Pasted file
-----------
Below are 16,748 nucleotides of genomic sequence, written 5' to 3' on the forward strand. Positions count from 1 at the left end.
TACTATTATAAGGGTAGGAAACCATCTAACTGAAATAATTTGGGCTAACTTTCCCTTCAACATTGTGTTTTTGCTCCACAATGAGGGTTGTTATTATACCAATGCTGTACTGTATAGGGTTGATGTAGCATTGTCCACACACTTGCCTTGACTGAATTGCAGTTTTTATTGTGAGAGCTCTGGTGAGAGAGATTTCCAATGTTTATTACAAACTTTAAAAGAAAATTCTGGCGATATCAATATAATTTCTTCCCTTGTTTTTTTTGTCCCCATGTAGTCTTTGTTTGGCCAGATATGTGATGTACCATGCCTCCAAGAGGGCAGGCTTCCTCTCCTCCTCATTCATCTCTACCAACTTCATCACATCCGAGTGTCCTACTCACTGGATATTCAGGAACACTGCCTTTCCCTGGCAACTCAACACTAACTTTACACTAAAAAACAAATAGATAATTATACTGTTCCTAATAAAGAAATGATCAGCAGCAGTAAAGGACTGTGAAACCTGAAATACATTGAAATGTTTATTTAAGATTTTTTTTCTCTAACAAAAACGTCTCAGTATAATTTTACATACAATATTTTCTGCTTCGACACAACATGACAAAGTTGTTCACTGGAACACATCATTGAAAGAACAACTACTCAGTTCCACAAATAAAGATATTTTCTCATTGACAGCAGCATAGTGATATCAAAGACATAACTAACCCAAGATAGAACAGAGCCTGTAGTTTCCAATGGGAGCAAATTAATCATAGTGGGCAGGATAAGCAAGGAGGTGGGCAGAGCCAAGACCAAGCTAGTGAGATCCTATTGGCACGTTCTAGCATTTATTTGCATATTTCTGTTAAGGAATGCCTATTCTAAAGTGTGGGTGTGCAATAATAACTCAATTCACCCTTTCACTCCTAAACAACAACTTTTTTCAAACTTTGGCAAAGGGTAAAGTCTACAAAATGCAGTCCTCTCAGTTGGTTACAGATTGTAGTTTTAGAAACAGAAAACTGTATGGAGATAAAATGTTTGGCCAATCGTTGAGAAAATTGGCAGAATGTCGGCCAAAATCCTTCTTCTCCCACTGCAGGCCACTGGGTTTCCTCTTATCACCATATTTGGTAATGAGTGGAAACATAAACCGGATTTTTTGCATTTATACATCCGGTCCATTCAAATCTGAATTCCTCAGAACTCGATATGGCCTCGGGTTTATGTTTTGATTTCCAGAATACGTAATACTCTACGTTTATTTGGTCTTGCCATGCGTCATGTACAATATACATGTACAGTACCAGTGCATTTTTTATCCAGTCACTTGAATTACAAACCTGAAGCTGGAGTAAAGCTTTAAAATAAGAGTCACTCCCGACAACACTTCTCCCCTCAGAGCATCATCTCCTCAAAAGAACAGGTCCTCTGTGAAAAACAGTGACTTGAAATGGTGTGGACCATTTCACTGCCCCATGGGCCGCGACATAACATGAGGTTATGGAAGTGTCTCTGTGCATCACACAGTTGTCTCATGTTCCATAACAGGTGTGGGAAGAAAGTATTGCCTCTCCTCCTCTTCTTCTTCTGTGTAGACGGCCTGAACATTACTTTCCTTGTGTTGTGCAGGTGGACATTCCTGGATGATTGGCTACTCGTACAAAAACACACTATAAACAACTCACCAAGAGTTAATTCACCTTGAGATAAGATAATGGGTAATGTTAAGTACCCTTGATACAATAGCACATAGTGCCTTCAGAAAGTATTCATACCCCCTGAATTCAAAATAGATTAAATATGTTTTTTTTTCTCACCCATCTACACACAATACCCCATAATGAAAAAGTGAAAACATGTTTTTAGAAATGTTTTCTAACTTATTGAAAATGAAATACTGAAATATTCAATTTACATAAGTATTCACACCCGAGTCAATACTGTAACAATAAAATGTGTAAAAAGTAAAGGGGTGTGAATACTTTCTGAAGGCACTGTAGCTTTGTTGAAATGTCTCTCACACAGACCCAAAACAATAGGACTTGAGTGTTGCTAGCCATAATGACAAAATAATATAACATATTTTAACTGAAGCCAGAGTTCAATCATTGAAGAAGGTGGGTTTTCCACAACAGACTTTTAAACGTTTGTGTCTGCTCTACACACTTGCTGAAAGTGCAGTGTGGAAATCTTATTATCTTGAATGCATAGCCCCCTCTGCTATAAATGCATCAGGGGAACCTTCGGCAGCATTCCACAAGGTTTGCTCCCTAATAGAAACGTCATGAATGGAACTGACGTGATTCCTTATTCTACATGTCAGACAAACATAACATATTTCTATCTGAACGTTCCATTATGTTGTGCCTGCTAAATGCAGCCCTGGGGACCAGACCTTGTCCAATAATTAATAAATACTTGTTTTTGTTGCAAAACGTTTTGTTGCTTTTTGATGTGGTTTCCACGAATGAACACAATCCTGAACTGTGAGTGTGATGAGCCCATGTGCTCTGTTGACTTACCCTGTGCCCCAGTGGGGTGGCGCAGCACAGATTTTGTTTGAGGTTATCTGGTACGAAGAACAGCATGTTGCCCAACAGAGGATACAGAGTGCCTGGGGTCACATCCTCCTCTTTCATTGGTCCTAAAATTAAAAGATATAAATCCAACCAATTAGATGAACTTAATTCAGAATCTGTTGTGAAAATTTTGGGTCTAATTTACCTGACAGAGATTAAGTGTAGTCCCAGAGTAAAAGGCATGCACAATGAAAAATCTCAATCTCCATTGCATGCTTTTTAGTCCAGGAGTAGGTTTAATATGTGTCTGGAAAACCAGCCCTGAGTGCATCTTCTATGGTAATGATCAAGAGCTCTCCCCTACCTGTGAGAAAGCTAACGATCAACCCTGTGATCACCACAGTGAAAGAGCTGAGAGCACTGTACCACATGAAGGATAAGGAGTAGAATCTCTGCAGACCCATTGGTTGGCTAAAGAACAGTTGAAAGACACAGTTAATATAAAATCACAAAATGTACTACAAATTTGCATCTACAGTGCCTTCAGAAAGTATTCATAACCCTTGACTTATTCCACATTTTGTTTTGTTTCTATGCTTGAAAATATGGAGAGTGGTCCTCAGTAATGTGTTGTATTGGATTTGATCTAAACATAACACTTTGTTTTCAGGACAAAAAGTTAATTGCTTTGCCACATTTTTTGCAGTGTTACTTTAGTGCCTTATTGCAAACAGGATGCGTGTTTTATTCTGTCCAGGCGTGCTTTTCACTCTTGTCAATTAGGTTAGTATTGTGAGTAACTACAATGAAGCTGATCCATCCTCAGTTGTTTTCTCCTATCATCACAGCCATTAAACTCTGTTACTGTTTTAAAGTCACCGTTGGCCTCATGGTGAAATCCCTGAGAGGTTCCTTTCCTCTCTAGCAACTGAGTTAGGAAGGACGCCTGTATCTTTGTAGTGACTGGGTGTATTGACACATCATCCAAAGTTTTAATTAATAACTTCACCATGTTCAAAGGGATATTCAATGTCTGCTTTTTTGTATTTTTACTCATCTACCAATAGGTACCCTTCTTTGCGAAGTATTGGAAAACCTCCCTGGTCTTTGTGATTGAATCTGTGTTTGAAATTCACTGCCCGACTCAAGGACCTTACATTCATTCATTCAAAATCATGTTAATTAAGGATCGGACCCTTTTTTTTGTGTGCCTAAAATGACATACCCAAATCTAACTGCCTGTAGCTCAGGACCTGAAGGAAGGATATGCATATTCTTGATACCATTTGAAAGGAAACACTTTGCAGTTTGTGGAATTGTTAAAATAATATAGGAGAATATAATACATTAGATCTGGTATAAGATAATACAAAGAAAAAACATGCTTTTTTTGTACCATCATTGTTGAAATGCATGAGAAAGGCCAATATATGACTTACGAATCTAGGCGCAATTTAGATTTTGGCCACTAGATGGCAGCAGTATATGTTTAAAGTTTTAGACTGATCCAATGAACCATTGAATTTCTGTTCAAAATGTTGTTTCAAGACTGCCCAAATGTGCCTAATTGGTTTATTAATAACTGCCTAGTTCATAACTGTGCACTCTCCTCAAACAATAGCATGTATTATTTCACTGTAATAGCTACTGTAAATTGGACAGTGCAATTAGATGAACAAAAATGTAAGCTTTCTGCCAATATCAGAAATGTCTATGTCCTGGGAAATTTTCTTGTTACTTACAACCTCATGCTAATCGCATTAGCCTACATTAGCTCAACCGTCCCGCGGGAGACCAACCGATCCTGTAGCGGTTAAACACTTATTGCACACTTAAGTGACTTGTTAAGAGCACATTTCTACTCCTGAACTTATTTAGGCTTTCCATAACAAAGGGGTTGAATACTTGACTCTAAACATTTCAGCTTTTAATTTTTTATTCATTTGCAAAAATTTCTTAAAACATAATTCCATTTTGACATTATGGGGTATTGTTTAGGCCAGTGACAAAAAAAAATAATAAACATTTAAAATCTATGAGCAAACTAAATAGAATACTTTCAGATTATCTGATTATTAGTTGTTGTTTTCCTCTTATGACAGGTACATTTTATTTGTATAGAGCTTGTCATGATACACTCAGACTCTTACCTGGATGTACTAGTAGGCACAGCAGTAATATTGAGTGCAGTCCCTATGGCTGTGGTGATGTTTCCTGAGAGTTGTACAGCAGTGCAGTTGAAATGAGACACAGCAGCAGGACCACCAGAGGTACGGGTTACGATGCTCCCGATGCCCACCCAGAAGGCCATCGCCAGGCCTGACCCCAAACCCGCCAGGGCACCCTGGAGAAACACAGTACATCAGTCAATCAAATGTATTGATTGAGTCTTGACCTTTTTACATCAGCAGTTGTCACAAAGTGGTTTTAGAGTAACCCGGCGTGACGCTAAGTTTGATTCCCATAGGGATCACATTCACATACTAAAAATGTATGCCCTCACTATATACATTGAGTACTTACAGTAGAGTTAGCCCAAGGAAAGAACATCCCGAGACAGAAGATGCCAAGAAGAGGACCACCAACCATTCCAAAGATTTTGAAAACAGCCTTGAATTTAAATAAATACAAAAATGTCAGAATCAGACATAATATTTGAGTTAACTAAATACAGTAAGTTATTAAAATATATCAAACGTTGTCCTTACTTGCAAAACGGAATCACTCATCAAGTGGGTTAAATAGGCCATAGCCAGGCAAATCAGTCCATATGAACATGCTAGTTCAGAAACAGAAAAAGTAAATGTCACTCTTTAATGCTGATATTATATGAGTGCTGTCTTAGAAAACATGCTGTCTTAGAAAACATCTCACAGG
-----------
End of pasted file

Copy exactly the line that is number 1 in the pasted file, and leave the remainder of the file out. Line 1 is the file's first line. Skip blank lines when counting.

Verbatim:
Below are 16,748 nucleotides of genomic sequence, written 5' to 3' on the forward strand. Positions count from 1 at the left end.